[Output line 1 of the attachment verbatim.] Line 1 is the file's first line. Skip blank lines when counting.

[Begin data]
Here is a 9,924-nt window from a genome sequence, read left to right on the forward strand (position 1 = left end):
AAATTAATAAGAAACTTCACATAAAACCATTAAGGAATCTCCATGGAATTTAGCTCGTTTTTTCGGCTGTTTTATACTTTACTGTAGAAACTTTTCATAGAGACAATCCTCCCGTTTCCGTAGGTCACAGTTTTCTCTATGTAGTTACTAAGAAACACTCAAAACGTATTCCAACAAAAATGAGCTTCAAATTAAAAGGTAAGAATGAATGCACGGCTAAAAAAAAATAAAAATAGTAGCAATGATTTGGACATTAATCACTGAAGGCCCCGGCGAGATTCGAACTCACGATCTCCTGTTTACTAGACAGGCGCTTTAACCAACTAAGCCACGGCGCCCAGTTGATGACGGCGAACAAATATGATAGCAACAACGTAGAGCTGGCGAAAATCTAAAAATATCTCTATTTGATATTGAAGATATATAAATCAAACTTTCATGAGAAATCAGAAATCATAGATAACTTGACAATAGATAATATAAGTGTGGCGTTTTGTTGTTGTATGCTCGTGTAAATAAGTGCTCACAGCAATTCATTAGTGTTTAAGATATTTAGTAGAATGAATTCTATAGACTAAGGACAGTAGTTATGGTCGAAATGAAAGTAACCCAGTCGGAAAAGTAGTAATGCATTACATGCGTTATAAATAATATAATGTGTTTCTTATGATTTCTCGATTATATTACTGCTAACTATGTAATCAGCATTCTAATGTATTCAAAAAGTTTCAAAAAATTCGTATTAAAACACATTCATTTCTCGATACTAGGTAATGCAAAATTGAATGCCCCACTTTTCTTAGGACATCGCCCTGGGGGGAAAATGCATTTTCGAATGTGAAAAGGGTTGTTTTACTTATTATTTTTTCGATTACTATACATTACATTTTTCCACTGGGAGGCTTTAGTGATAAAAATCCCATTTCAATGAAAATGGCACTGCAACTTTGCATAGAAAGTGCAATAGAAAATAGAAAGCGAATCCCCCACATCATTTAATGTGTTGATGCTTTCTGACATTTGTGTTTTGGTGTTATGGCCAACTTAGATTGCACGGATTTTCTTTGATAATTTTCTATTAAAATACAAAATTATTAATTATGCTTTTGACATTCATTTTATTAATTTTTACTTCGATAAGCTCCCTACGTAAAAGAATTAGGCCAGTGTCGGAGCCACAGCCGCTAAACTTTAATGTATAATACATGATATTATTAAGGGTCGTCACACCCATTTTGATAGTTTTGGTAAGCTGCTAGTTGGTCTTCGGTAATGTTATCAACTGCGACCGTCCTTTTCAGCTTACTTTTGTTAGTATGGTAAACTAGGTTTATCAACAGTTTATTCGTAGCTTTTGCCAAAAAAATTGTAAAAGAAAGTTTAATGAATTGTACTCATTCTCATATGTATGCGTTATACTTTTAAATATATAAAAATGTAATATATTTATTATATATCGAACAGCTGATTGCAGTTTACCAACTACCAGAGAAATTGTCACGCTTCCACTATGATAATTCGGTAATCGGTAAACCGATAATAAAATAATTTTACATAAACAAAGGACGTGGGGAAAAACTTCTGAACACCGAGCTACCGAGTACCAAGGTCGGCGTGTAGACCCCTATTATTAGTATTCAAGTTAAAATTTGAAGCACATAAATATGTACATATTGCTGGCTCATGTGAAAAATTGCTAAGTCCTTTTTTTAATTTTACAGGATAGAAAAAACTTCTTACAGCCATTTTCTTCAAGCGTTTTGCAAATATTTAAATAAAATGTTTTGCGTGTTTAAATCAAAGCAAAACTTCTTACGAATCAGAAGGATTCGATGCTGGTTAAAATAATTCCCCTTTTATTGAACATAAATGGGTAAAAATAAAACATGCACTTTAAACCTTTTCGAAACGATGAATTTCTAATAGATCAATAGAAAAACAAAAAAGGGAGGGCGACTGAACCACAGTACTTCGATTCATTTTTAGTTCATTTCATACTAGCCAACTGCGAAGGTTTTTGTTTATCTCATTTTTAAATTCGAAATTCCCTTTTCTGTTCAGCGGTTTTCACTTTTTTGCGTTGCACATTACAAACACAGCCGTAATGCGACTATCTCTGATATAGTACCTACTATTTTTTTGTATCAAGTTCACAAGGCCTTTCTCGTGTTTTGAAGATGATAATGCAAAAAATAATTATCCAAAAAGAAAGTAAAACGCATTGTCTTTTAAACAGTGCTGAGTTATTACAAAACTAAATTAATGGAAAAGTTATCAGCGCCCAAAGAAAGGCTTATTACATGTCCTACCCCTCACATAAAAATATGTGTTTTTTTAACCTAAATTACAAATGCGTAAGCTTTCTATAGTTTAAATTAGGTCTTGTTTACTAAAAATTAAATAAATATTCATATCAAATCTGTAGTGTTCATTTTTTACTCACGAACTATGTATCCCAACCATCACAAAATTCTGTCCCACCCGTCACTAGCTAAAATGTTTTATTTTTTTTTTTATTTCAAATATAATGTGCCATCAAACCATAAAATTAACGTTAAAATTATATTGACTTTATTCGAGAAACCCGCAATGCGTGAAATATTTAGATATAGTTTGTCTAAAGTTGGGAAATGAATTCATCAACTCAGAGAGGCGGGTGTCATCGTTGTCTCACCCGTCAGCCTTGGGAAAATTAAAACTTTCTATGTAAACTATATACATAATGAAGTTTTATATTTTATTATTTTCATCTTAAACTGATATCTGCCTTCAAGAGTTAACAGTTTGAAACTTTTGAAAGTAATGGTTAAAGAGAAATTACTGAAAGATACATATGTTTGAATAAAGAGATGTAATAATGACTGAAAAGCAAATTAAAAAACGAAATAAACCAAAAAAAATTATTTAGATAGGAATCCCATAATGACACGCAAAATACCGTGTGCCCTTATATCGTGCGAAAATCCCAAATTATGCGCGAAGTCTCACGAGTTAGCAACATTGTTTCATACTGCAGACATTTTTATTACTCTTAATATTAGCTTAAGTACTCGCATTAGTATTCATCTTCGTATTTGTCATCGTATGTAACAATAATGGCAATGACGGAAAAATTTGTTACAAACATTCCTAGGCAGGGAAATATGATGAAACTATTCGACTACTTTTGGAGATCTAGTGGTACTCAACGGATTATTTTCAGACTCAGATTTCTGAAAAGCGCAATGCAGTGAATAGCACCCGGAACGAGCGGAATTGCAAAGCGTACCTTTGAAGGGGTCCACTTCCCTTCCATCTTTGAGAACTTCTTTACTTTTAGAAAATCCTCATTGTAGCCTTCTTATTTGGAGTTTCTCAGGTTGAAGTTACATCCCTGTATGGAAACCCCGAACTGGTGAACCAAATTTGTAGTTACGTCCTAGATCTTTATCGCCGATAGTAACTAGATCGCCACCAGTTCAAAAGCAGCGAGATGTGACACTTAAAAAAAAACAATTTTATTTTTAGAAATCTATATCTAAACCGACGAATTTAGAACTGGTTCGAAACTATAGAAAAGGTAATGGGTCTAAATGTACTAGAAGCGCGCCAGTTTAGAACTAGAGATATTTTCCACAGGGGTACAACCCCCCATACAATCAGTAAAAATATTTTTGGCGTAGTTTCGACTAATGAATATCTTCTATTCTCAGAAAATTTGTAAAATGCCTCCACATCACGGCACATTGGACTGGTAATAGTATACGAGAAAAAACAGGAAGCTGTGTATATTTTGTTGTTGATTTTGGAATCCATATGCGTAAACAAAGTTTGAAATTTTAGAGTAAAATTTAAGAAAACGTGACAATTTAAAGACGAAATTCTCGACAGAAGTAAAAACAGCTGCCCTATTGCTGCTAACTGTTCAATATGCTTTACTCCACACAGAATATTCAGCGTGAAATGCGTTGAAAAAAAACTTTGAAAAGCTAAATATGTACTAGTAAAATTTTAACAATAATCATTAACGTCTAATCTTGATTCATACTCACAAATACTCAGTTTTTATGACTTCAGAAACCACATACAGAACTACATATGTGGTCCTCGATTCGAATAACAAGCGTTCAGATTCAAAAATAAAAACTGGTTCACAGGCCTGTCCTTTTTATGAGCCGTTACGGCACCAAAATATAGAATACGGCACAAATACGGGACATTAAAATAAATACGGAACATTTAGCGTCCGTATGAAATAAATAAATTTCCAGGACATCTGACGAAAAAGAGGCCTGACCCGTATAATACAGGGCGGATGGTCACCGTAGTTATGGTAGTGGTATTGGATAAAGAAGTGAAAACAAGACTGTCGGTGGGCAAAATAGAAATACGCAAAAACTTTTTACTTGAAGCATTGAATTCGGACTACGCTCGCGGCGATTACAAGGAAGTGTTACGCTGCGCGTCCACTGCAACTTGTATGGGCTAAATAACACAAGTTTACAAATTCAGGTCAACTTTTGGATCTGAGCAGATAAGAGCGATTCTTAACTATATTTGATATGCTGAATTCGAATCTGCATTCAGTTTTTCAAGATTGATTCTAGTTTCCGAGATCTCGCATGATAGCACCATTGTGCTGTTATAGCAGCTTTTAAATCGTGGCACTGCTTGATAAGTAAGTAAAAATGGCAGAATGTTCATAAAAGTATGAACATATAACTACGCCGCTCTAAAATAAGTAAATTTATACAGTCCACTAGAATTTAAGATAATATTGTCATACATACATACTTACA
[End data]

Here is a 9,924-nt window from a genome sequence, read left to right on the forward strand (position 1 = left end):